In doing so, the Times upheld its end of the above-mentioned societal compact. The point I was making in my column was that, for our sake and society’s sake, we need to uphold our end of it, too, which calls not for celebrating the Times’ apology, but merely acknowledging it. And it certainly requires not using wildly irresponsible rhetoric, casting the newspaper as irredeemably evil, replete with invoking Nazi associations.
To do so is to blow up this fragile compact, which is wrong and dangerous. It’s wrong because we must act before Hashem and be seen by the world as fair-minded, not vindictive, as promoting coexistence, not self-righteousness. And it’s dangerous because it tells the Times and other parties to the compact that there’s no point in adhering to it any longer, freeing them of its constraints to our detriment.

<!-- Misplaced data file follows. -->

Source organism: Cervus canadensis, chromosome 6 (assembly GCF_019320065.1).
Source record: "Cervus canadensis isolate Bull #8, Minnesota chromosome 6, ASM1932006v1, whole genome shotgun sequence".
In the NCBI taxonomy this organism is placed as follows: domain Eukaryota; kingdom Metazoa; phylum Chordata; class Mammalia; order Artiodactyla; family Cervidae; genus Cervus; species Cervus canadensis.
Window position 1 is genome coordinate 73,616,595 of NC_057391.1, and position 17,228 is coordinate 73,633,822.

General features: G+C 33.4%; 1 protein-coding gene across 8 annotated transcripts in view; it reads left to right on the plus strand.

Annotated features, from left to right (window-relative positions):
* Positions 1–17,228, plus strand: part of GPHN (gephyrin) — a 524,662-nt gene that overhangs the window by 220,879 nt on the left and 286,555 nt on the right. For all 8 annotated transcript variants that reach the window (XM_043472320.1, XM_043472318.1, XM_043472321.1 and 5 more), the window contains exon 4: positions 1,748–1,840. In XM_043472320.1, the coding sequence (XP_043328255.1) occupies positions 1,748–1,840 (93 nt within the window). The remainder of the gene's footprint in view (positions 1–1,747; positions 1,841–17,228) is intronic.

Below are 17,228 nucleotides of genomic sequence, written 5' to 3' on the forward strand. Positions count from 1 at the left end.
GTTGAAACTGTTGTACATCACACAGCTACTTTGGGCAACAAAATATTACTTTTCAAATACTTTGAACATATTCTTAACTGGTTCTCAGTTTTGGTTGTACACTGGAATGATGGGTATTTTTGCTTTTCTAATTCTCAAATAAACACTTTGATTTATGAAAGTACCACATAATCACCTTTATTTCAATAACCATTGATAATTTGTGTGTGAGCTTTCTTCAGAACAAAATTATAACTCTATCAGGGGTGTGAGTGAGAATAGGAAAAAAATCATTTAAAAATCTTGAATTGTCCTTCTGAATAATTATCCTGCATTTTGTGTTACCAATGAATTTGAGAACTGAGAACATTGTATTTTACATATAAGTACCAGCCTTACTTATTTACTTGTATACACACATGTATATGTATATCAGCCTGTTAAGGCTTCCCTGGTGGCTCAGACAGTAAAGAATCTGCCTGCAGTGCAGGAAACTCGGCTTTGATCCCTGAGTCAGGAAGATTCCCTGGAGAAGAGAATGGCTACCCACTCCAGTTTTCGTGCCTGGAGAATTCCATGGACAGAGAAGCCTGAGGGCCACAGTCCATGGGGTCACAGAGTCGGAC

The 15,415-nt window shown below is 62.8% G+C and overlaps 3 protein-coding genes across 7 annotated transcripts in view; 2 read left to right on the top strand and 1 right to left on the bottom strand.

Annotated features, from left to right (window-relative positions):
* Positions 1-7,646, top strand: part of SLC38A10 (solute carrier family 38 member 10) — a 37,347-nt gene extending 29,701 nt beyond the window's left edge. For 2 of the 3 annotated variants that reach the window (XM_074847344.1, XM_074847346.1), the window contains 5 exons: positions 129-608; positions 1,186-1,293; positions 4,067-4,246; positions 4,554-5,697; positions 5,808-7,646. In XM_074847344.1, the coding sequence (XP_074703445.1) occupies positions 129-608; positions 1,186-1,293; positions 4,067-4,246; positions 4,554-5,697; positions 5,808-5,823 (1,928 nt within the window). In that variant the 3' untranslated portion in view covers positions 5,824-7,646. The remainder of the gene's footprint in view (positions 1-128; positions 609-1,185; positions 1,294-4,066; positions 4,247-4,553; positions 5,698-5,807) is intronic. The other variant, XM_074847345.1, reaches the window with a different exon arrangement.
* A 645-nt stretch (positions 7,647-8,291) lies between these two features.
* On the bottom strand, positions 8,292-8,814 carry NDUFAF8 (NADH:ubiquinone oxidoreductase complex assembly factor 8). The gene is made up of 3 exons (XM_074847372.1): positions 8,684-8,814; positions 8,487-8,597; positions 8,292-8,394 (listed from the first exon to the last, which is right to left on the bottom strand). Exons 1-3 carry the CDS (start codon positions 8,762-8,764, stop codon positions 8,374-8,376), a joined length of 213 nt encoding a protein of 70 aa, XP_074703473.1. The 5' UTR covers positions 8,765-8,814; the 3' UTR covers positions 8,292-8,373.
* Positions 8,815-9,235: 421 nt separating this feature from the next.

I agree with Reb Yitzchak that apologies don’t usually mitigate long-held beliefs, anti-Semitic or otherwise. But apologies can be important, as this one was, for the fact that they maintain the societal compact, perpetuating important norms of speech and behavior. We might even think of the societal compact as a charade of sorts, in which we ignore what others’ thoughts and beliefs might really be and instead take them at their word. But thinking adults know that in life, whether in marriage, workplace, or society, charades in which we refrain from “telling it like it is” are necessary too, as a way of coexisting in an imperfect world.